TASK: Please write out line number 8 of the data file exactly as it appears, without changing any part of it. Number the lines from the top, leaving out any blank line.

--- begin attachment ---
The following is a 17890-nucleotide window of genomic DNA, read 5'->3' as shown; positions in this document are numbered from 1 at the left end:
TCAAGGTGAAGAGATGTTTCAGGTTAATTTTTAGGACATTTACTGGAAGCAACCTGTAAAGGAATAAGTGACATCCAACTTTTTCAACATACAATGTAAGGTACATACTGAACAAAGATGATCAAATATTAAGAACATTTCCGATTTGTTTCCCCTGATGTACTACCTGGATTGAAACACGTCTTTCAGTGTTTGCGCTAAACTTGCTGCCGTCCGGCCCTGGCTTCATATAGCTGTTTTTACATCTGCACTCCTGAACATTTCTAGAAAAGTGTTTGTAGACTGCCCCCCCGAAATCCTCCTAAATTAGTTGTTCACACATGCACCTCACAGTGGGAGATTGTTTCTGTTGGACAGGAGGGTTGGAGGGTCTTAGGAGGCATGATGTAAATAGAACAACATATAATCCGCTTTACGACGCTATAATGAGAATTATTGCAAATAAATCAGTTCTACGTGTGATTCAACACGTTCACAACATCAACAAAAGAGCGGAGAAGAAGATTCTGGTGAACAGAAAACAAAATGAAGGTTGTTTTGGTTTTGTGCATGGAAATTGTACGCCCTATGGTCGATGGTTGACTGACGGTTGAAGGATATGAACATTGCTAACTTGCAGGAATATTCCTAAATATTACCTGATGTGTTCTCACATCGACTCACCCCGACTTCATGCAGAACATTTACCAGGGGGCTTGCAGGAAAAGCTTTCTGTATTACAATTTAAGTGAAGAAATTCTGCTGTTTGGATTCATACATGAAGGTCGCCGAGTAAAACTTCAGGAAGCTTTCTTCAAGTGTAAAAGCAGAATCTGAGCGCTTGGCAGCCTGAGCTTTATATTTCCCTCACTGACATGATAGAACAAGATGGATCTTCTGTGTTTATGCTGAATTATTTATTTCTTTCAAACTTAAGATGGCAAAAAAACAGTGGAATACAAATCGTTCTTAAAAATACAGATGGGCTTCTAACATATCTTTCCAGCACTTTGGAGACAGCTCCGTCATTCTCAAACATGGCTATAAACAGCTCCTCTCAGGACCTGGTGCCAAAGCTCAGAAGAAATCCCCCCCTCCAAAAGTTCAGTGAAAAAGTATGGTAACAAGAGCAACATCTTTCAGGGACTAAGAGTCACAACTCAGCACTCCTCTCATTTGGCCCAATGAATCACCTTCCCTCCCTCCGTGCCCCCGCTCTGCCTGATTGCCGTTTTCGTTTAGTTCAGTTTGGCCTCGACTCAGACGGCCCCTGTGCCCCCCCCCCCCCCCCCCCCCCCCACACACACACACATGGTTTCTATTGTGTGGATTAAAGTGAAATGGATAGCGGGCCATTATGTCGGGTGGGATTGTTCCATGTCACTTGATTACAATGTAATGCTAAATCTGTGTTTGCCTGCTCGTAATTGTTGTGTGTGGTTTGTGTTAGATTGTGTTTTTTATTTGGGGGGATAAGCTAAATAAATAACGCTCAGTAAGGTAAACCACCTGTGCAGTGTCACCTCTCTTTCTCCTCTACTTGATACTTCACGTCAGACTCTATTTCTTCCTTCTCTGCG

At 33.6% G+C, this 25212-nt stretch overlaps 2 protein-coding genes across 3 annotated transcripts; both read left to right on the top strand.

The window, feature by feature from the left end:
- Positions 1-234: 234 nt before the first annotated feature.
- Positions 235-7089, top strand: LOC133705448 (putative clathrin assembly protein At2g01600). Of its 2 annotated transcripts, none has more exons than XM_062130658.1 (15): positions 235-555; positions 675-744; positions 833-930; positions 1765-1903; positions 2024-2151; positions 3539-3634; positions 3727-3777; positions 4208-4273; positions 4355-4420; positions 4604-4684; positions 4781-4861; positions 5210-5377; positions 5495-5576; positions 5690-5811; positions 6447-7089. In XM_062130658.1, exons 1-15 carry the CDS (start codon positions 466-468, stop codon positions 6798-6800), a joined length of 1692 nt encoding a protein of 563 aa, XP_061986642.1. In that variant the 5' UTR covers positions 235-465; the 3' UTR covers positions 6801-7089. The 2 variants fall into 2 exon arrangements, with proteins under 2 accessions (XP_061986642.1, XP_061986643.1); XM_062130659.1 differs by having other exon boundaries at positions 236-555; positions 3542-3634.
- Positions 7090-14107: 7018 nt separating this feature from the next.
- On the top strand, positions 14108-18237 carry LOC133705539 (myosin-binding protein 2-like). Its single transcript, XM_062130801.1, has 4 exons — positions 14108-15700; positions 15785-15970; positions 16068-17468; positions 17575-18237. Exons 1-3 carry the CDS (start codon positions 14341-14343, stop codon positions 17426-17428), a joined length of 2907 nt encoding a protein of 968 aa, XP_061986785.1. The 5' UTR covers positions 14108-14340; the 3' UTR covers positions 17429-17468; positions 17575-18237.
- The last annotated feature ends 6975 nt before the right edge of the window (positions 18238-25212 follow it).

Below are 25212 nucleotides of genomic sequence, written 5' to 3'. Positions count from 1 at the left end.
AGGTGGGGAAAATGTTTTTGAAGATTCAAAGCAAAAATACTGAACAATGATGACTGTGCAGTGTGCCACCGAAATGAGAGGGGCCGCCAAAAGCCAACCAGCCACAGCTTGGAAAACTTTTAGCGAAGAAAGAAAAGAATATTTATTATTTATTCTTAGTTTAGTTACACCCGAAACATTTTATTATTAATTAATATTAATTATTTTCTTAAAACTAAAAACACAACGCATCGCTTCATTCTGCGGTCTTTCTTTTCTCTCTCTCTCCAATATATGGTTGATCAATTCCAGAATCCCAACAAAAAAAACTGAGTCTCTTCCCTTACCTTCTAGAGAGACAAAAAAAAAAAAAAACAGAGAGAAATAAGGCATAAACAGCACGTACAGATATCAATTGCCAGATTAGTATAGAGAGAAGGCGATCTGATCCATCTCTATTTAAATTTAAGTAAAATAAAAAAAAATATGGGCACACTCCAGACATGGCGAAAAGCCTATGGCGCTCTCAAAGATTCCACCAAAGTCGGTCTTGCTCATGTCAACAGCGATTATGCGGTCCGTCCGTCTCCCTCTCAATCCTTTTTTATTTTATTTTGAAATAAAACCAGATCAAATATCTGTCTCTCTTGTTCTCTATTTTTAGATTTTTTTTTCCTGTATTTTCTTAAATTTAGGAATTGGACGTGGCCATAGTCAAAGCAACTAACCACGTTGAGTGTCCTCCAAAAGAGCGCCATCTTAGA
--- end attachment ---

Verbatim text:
- On the top strand, positions 14108-18237 carry LOC133705539 (myosin-binding protein 2-like). Its single transcript, XM_062130801.1, has 4 exons — positions 14108-15700; positions 15785-15970; positions 16068-17468; positions 17575-18237. Exons 1-3 carry the CDS (start codon positions 14341-14343, stop codon positions 17426-17428), a joined length of 2907 nt encoding a protein of 968 aa, XP_061986785.1. The 5' UTR covers positions 14108-14340; the 3' UTR covers positions 17429-17468; positions 17575-18237.